The rapid onset and growth of the coronavirus disease 2019 (COVID-19) pandemic, caused by the severe acute respiratory syndrome coronavirus 2 (SARS-CoV-2), has occupied the attention of medical and public health researchers to an unprecedented extent.
The protean manifestations of the disease, and its fairly unpredictable progression to severe and critical disease, has rendered reliable and consistent diagnostic criteria difficult to apply. A new study by researchers from Emory and Yale Universities in the USA discusses a design for quickly launching serological surveys to assess the prevalence of this infection in a given population.
The research team has released their findings on the preprint medRxiv* server.
Challenges in clinical research during a pandemic
The absence of diagnostic algorithms has made SARS-CoV-2 tracking difficult in the USA. At the same time, some groups, especially elderly and frail people, are known to be at higher risk of adverse outcomes following SARS-CoV-2 infection. The exact impact of these risk factors, and the mechanisms by which they operate, are alike unknown.
The need to observe social distancing, avoid infection, maintain personal protection despite the shortage of personal protective equipment (PPE), and the changing guidelines for more rapid regulatory review, have added to the challenges associated with rigorous research.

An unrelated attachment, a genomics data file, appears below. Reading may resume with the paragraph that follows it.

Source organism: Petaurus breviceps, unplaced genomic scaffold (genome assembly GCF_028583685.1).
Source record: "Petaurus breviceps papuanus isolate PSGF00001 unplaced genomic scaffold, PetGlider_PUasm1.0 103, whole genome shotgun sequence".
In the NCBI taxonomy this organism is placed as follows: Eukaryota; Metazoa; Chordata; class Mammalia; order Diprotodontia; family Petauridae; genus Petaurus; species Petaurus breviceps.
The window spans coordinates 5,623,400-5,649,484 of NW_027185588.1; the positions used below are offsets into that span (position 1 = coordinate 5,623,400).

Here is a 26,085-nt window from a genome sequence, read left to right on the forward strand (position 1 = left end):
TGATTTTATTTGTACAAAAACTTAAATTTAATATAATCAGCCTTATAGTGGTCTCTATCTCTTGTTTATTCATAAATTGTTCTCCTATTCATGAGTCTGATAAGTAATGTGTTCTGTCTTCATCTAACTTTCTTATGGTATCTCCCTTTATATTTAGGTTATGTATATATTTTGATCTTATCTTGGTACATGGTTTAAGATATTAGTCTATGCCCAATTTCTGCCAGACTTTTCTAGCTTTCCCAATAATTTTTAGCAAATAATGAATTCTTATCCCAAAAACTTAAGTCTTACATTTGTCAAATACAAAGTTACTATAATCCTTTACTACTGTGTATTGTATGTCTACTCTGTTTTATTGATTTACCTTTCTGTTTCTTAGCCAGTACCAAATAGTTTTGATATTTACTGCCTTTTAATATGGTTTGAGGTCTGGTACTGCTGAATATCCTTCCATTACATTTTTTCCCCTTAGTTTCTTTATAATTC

The various hindrances addressed include the shortage of testing kits and reagents, poor test sensitivity, and the entry of many substandard commercial kits into the market by virtue of the US Food and Drug Administration’s older COVID-19 Emergency Use Authorization procedure.
Especially with lateral flow testing, the sensitivity may be only about 65%. Poor access to testing in the early part of the pandemic, with inequities in testing within minority ethnic or racial groups, further aggravated the poor outcomes in these communities.
Thus, those with suspected and confirmed COVID-19 are mingled in the same group, making the validity of studies based on such definitions suspect. To overcome such issues, the researchers carried out a cross-sectional serological survey, on a cohort of 369 people from Georgia.
The current preprint is aimed at demonstrating how a well-thought-out design for prospective serological surveys can promote successful implementation even while the pandemic is still active.
The study cohort was rapidly gathered from asymptomatic individuals in the community, between April and May 2020, before the peak of the COVID-19 pandemic in Georgia. The survey was conducted in two phases.
The first included ~300 healthy middle-aged and older adults in the community, 57% of which being female. The mean age of the subjects was 43 years. Over 90% were non-Latino/Hispanic, and 77% were white. Over 90% had four or more years of a college education. About 60% were healthcare workers (HCWs).
About half had been exposed to COVID-19, and roughly the same proportion had a history of one or more symptoms related to this condition. The most common symptom were cough, stuffiness of the nose, and myalgia, in 60% to 75% of the participants.
The second was carried out on 70 first responders at the DeKalb County Fire and Rescue team. These included firefighters, emergency medical technicians [EMTs], and police officers. While 84% were male, the vast majority were non-Latino/Hispanic, and about 70% were white. Here again, 64% were HCWs.